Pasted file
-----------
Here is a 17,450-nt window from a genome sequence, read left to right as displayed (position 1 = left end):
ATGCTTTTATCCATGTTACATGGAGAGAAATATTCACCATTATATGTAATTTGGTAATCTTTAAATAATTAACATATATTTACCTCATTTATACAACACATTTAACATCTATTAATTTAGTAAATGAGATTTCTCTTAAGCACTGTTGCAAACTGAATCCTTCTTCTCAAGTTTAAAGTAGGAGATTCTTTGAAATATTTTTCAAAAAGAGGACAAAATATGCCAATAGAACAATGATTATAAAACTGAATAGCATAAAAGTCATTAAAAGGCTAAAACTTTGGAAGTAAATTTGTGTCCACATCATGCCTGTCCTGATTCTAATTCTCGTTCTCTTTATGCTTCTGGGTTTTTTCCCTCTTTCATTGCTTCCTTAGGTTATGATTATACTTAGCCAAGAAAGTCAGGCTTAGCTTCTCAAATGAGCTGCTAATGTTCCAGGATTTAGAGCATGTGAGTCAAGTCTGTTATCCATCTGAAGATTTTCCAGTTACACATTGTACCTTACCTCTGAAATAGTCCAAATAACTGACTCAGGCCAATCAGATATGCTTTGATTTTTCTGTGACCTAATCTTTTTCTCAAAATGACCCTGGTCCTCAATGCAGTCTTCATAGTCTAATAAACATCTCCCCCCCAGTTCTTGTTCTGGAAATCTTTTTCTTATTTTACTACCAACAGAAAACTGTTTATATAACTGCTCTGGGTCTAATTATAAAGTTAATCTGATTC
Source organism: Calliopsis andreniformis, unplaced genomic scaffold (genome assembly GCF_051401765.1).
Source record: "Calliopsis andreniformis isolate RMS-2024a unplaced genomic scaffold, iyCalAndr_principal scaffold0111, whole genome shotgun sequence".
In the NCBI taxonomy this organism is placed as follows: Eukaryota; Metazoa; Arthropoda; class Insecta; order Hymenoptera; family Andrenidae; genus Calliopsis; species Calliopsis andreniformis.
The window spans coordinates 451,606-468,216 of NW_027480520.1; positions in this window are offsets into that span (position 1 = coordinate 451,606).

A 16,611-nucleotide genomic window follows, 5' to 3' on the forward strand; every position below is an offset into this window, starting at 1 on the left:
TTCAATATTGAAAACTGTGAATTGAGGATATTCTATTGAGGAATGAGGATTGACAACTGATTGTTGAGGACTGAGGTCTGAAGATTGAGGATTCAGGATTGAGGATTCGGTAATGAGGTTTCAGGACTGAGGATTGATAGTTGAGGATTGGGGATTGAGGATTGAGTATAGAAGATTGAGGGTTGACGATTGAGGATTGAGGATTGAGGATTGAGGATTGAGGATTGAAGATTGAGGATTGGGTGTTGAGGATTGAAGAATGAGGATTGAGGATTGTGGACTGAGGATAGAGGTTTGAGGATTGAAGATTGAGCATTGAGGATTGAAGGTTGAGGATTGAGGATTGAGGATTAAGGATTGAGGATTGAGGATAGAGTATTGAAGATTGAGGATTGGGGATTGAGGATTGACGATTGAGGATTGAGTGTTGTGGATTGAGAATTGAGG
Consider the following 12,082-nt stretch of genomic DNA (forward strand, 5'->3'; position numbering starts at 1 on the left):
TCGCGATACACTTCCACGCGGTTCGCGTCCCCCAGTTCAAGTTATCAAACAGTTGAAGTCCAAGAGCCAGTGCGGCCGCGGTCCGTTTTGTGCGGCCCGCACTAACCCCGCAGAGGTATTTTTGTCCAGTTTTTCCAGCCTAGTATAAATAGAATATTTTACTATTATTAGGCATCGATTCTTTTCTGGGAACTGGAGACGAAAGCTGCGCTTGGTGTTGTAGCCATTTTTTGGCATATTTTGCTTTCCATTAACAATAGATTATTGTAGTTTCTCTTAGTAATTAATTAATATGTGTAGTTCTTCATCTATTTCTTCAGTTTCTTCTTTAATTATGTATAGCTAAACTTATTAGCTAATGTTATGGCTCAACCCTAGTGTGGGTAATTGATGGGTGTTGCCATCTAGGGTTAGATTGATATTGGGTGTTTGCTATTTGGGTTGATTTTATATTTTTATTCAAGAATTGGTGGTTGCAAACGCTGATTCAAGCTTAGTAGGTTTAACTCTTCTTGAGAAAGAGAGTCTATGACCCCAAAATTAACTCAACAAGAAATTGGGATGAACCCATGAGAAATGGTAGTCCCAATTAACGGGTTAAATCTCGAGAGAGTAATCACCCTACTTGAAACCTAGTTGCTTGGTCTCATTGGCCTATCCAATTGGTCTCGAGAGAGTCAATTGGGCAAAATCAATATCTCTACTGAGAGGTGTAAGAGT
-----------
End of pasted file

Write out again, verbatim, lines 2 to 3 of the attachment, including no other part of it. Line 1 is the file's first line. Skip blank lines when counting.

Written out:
ATGCTTTTATCCATGTTACATGGAGAGAAATATTCACCATTATATGTAATTTGGTAATCTTTAAATAATTAACATATATTTACCTCATTTATACAACACATTTAACATCTATTAATTTAGTAAATGAGATTTCTCTTAAGCACTGTTGCAAACTGAATCCTTCTTCTCAAGTTTAAAGTAGGAGATTCTTTGAAATATTTTTCAAAAAGAGGACAAAATATGCCAATAGAACAATGATTATAAAACTGAATAGCATAAAAGTCATTAAAAGGCTAAAACTTTGGAAGTAAATTTGTGTCCACATCATGCCTGTCCTGATTCTAATTCTCGTTCTCTTTATGCTTCTGGGTTTTTTCCCTCTTTCATTGCTTCCTTAGGTTATGATTATACTTAGCCAAGAAAGTCAGGCTTAGCTTCTCAAATGAGCTGCTAATGTTCCAGGATTTAGAGCATGTGAGTCAAGTCTGTTATCCATCTGAAGATTTTCCAGTTACACATTGTACCTTACCTCTGAAATAGTCCAAATAACTGACTCAGGCCAATCAGATATGCTTTGATTTTTCTGTGACCTAATCTTTTTCTCAAAATGACCCTGGTCCTCAATGCAGTCTTCATAGTCTAATAAACATCTCCCCCCCAGTTCTTGTTCTGGAAATCTTTTTCTTATTTTACTACCAACAGAAAACTGTTTATATAACTGCTCTGGGTCTAATTATAAAGTTAATCTGATTC
Source organism: Calliopsis andreniformis, unplaced genomic scaffold (genome assembly GCF_051401765.1).